Left: Durova as a noble lady. Right: Durova as a soldier in uniform.
When she was an infant, her father placed her under the care of a soldier after her abusive mother threw her out of a moving carriage. Growing up, she memorized all the standard marching commands, and her favorite toy was an unloaded gun. A noblewoman by birth, Nadezhda Durova wanted nothing more than to don a uniform and defend Russia against Napoleon. At age 24, she did just that. “With firmness so alien to my young age,” she wrote in her memoirs, “I was wrecking my brain about how to break free from the vicious circle of natural and customary duties assigned to us, women.” In 1807, disguised as a boy, she left home on the back of her favorite mount, Alchides, and enlisted in a Polish uhlan regiment. “At last I am free and independent. I had taken my freedom, this precious, heavenly gift, inherently belonging to every human being!”
Durova’s service in the military earned her distinguished honors, and throughout her career she was, by all accounts, revered by everyone in her chain of command. A few officers knew her secret, but most did not. Tsar Alexander I, aware of her true identity, awarded her a cross for saving a soldier’s life and gave her permission to join the regiment of her choice. He gave her a new male surname, Alexandrov (after his own name). Durova continued crossdressing after retirment from the military. She died at age 83 and was buried dressed as a man, with full military honors.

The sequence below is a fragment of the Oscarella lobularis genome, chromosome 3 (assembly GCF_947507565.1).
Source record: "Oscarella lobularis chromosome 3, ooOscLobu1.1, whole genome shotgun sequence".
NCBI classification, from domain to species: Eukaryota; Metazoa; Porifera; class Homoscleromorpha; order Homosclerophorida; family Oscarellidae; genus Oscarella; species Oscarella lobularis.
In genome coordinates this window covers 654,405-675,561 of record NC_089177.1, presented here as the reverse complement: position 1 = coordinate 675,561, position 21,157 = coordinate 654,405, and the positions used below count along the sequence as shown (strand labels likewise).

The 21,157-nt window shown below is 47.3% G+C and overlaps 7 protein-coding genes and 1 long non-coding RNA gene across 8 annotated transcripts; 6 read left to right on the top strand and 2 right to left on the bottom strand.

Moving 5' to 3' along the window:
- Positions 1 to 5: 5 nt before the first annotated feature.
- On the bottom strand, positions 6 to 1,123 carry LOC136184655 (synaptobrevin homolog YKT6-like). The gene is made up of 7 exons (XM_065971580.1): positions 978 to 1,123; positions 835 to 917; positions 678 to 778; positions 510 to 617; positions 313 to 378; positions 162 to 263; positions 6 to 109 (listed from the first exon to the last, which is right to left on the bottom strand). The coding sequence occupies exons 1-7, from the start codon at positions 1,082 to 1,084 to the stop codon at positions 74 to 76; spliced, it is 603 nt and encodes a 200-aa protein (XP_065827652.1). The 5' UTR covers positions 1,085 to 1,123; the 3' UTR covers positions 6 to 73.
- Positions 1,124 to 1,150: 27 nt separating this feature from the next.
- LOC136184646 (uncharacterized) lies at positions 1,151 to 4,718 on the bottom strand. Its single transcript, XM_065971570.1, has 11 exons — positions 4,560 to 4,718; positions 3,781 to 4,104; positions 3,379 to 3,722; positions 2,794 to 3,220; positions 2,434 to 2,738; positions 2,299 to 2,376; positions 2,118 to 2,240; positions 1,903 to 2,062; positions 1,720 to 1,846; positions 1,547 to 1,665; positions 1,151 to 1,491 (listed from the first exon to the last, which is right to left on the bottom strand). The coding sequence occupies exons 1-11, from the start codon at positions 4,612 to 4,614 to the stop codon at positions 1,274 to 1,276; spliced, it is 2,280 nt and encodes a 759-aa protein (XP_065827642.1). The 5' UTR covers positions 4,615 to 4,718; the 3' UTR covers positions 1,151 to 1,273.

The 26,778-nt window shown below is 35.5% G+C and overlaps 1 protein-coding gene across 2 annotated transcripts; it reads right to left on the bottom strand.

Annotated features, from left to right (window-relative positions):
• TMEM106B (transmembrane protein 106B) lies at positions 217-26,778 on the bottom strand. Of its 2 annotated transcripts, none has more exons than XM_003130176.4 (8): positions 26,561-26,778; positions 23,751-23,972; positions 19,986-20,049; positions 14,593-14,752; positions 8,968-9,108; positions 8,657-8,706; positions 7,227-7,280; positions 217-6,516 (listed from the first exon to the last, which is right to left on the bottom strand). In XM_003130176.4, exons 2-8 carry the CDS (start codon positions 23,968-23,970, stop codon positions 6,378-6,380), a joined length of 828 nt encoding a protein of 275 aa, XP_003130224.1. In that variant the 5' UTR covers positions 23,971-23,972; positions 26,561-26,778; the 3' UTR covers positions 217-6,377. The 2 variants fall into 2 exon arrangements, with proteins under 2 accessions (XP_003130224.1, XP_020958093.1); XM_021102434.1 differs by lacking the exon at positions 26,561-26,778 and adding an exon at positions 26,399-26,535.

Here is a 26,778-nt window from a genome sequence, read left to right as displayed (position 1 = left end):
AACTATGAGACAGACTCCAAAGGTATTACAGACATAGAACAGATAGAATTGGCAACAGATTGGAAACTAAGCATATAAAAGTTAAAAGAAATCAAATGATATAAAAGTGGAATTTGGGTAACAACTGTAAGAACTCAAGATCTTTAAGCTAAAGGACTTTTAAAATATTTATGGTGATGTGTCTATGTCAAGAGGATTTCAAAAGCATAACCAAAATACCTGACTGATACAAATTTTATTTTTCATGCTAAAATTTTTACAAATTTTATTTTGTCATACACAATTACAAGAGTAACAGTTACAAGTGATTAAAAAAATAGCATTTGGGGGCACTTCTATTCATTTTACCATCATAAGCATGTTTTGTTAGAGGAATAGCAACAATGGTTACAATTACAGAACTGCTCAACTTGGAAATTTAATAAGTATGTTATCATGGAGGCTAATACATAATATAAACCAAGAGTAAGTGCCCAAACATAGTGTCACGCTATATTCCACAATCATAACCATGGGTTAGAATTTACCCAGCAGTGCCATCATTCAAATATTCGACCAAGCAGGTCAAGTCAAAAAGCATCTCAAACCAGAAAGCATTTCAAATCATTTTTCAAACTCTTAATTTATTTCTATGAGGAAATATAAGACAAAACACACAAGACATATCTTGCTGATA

In 1962, the Soviet Studio MosFilm released a musical called Gusarskaya Balada (“Hussar Ballad”) based on Durova’s life. In what’s certainly a complete misrepresentation of Durova’s complicated existence, the musical paints Durova as a young patriotic woman in love with a male soldier, eager to win him over on her terms, as a fellow fighter. The film is without subtitles, but has enough colorful characters, costumes and music that I think a non-Russian-speaking audience would appreciate the clip above, which showcases Durova’s character first dressed as a woman, then dressed as a man. I love actress Larisa Golubkin’s confident, homoerotic swagger in the second half of the clip.
It’s difficult not to revel in the fabulousness of Gusarskaya Balada, but I wish that someone would make a textured, compassionate film that dug deeper into Durova’s life. There are many different ways for this play out, for many facets of Durova’s identity are still debated to this day. On the topic of her gender identity, Wikipedia states that “some readers interpret her as a cisgendered woman who adopted celibacy and male clothing to achieve professional freedom,” while others believe that Durova was transgender. Similarly, Durova’s sexual orientation remains a mystery. She eloped with a man when she was young, against her father’s wishes. However, she omitted her marriage (and any description of attraction to men or women) from her memoirs. When it comes to her relationship with women, one biography notes, “Durova felt uncomfortable around other women. On at least two occasions women recognized her true identity and addressed her as ‘Miss.’ Her fellow officers often joked that Aleksandrov was too shy and afraid of women.”
The deeper I dig, the more fascinating scenes I find. Beyond the obvious allure of wartime crossdressing, there are many odd tidbits, like Durova’s powerful connection with animals. As a child, she “frightened her family by secretly taming a stallion that they considered unbreakable.” Later in life she provided shelter to stray cats and dogs that she rescued, and she passed on her animal-taming abilities to her descendants, circus legends and founders of the Durov Animal Theatre in Russia. Then, there’s her horrible mother, who only wanted a boy, and seemed to punish Durova for being born a girl by making her spend countless hours doing monotonous “women’s work” like sewing and crocheting. That’s a whole other story itself, right there.
Hopefully, one day soon, someone will make a serious film about Durova. Until then, enjoy the song and dance.